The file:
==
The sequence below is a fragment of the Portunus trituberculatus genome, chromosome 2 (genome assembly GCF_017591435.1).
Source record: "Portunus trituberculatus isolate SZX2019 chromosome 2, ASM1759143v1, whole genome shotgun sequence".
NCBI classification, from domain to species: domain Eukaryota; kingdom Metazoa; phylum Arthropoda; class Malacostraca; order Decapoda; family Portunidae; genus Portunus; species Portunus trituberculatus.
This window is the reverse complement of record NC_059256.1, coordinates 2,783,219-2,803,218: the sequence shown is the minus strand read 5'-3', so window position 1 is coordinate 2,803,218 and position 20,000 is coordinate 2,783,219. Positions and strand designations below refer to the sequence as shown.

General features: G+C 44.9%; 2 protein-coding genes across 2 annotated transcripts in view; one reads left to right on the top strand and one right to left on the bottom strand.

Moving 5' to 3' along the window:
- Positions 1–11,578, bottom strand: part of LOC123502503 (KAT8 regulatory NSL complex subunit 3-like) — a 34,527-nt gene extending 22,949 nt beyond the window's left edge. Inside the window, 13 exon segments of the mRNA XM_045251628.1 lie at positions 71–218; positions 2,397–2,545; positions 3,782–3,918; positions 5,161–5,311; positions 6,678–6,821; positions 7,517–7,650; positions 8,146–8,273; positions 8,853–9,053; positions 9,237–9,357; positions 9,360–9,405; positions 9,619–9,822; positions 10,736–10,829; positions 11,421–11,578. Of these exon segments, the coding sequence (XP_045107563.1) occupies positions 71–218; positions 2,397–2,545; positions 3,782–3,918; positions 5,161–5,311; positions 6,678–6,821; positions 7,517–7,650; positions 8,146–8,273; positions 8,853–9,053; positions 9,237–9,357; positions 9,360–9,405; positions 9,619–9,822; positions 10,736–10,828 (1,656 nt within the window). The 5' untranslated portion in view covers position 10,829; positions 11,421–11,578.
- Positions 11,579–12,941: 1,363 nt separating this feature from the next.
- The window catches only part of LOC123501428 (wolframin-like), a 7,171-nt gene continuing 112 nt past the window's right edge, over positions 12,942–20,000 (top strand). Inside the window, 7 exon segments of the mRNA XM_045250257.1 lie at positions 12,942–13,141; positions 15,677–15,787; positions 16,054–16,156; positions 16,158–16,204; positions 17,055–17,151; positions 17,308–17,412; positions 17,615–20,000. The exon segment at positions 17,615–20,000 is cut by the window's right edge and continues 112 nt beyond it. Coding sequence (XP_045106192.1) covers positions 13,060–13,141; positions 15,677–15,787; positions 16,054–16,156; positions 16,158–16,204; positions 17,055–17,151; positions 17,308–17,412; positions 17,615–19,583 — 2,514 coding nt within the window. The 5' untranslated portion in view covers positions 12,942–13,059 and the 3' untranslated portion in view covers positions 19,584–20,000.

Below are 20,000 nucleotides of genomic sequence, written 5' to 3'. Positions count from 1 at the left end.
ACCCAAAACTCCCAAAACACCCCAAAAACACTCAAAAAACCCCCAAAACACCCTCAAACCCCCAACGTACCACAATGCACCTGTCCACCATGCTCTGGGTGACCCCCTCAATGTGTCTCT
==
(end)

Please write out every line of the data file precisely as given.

The sequence below is a fragment of the Portunus trituberculatus genome, chromosome 2 (genome assembly GCF_017591435.1).
Source record: "Portunus trituberculatus isolate SZX2019 chromosome 2, ASM1759143v1, whole genome shotgun sequence".
NCBI classification, from domain to species: domain Eukaryota; kingdom Metazoa; phylum Arthropoda; class Malacostraca; order Decapoda; family Portunidae; genus Portunus; species Portunus trituberculatus.
This window is the reverse complement of record NC_059256.1, coordinates 2,783,219-2,803,218: the sequence shown is the minus strand read 5'-3', so window position 1 is coordinate 2,803,218 and position 20,000 is coordinate 2,783,219. Positions and strand designations below refer to the sequence as shown.

General features: G+C 44.9%; 2 protein-coding genes across 2 annotated transcripts in view; one reads left to right on the top strand and one right to left on the bottom strand.

Moving 5' to 3' along the window:
- Positions 1–11,578, bottom strand: part of LOC123502503 (KAT8 regulatory NSL complex subunit 3-like) — a 34,527-nt gene extending 22,949 nt beyond the window's left edge. Inside the window, 13 exon segments of the mRNA XM_045251628.1 lie at positions 71–218; positions 2,397–2,545; positions 3,782–3,918; positions 5,161–5,311; positions 6,678–6,821; positions 7,517–7,650; positions 8,146–8,273; positions 8,853–9,053; positions 9,237–9,357; positions 9,360–9,405; positions 9,619–9,822; positions 10,736–10,829; positions 11,421–11,578. Of these exon segments, the coding sequence (XP_045107563.1) occupies positions 71–218; positions 2,397–2,545; positions 3,782–3,918; positions 5,161–5,311; positions 6,678–6,821; positions 7,517–7,650; positions 8,146–8,273; positions 8,853–9,053; positions 9,237–9,357; positions 9,360–9,405; positions 9,619–9,822; positions 10,736–10,828 (1,656 nt within the window). The 5' untranslated portion in view covers position 10,829; positions 11,421–11,578.
- Positions 11,579–12,941: 1,363 nt separating this feature from the next.
- The window catches only part of LOC123501428 (wolframin-like), a 7,171-nt gene continuing 112 nt past the window's right edge, over positions 12,942–20,000 (top strand). Inside the window, 7 exon segments of the mRNA XM_045250257.1 lie at positions 12,942–13,141; positions 15,677–15,787; positions 16,054–16,156; positions 16,158–16,204; positions 17,055–17,151; positions 17,308–17,412; positions 17,615–20,000. The exon segment at positions 17,615–20,000 is cut by the window's right edge and continues 112 nt beyond it. Coding sequence (XP_045106192.1) covers positions 13,060–13,141; positions 15,677–15,787; positions 16,054–16,156; positions 16,158–16,204; positions 17,055–17,151; positions 17,308–17,412; positions 17,615–19,583 — 2,514 coding nt within the window. The 5' untranslated portion in view covers positions 12,942–13,059 and the 3' untranslated portion in view covers positions 19,584–20,000.

Below are 20,000 nucleotides of genomic sequence, written 5' to 3'. Positions count from 1 at the left end.
ACCCAAAACTCCCAAAACACCCCAAAAACACTCAAAAAACCCCCAAAACACCCTCAAACCCCCAACGTACCACAATGCACCTGTCCACCATGCTCTGGGTGACCCCCTCAATGTGTCTCT